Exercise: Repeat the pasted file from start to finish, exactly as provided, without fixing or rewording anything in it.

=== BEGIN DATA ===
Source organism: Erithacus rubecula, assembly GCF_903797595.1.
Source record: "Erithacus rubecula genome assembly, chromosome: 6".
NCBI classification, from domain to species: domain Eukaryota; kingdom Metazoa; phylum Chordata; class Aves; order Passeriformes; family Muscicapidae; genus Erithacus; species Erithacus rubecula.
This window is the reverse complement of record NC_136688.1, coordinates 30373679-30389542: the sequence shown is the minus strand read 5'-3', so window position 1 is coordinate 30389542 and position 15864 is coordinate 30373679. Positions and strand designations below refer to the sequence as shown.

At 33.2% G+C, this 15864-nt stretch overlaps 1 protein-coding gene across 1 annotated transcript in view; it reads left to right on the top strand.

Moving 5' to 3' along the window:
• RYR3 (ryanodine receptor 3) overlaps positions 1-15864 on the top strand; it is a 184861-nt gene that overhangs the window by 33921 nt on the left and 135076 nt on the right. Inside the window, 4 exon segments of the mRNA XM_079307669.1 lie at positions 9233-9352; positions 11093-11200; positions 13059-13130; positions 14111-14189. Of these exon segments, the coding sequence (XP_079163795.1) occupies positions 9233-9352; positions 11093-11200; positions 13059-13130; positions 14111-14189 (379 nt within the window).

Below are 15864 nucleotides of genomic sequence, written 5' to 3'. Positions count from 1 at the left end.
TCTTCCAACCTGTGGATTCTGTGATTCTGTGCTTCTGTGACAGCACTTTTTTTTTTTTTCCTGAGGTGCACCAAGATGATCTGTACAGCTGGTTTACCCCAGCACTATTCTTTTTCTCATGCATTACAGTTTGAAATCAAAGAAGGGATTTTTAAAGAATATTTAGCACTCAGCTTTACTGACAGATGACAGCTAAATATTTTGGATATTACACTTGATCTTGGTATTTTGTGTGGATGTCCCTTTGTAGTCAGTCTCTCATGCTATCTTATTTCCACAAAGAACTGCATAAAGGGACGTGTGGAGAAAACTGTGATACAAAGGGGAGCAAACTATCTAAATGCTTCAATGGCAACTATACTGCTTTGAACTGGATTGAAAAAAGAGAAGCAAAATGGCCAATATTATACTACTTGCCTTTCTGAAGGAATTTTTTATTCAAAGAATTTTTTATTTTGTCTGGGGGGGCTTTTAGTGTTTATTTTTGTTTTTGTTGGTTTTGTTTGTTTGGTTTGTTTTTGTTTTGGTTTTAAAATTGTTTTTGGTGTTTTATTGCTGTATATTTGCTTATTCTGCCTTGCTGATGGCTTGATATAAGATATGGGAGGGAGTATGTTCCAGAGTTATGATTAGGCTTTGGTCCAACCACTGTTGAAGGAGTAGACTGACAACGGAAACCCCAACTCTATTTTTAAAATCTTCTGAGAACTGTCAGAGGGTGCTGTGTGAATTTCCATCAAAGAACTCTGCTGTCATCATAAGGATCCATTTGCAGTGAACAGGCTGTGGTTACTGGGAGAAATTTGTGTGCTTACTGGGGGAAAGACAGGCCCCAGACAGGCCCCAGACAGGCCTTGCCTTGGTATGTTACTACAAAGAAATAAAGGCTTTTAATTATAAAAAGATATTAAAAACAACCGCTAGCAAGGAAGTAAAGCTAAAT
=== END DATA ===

Source organism: Erithacus rubecula, assembly GCF_903797595.1.
Source record: "Erithacus rubecula genome assembly, chromosome: 6".
NCBI classification, from domain to species: domain Eukaryota; kingdom Metazoa; phylum Chordata; class Aves; order Passeriformes; family Muscicapidae; genus Erithacus; species Erithacus rubecula.
This window is the reverse complement of record NC_136688.1, coordinates 30373679-30389542: the sequence shown is the minus strand read 5'-3', so window position 1 is coordinate 30389542 and position 15864 is coordinate 30373679. Positions and strand designations below refer to the sequence as shown.

At 33.2% G+C, this 15864-nt stretch overlaps 1 protein-coding gene across 1 annotated transcript in view; it reads left to right on the top strand.

Moving 5' to 3' along the window:
• RYR3 (ryanodine receptor 3) overlaps positions 1-15864 on the top strand; it is a 184861-nt gene that overhangs the window by 33921 nt on the left and 135076 nt on the right. Inside the window, 4 exon segments of the mRNA XM_079307669.1 lie at positions 9233-9352; positions 11093-11200; positions 13059-13130; positions 14111-14189. Of these exon segments, the coding sequence (XP_079163795.1) occupies positions 9233-9352; positions 11093-11200; positions 13059-13130; positions 14111-14189 (379 nt within the window).

Below are 15864 nucleotides of genomic sequence, written 5' to 3'. Positions count from 1 at the left end.
TCTTCCAACCTGTGGATTCTGTGATTCTGTGCTTCTGTGACAGCACTTTTTTTTTTTTTCCTGAGGTGCACCAAGATGATCTGTACAGCTGGTTTACCCCAGCACTATTCTTTTTCTCATGCATTACAGTTTGAAATCAAAGAAGGGATTTTTAAAGAATATTTAGCACTCAGCTTTACTGACAGATGACAGCTAAATATTTTGGATATTACACTTGATCTTGGTATTTTGTGTGGATGTCCCTTTGTAGTCAGTCTCTCATGCTATCTTATTTCCACAAAGAACTGCATAAAGGGACGTGTGGAGAAAACTGTGATACAAAGGGGAGCAAACTATCTAAATGCTTCAATGGCAACTATACTGCTTTGAACTGGATTGAAAAAAGAGAAGCAAAATGGCCAATATTATACTACTTGCCTTTCTGAAGGAATTTTTTATTCAAAGAATTTTTTATTTTGTCTGGGGGGGCTTTTAGTGTTTATTTTTGTTTTTGTTGGTTTTGTTTGTTTGGTTTGTTTTTGTTTTGGTTTTAAAATTGTTTTTGGTGTTTTATTGCTGTATATTTGCTTATTCTGCCTTGCTGATGGCTTGATATAAGATATGGGAGGGAGTATGTTCCAGAGTTATGATTAGGCTTTGGTCCAACCACTGTTGAAGGAGTAGACTGACAACGGAAACCCCAACTCTATTTTTAAAATCTTCTGAGAACTGTCAGAGGGTGCTGTGTGAATTTCCATCAAAGAACTCTGCTGTCATCATAAGGATCCATTTGCAGTGAACAGGCTGTGGTTACTGGGAGAAATTTGTGTGCTTACTGGGGGAAAGACAGGCCCCAGACAGGCCCCAGACAGGCCTTGCCTTGGTATGTTACTACAAAGAAATAAAGGCTTTTAATTATAAAAAGATATTAAAAACAACCGCTAGCAAGGAAGTAAAGCTAAAT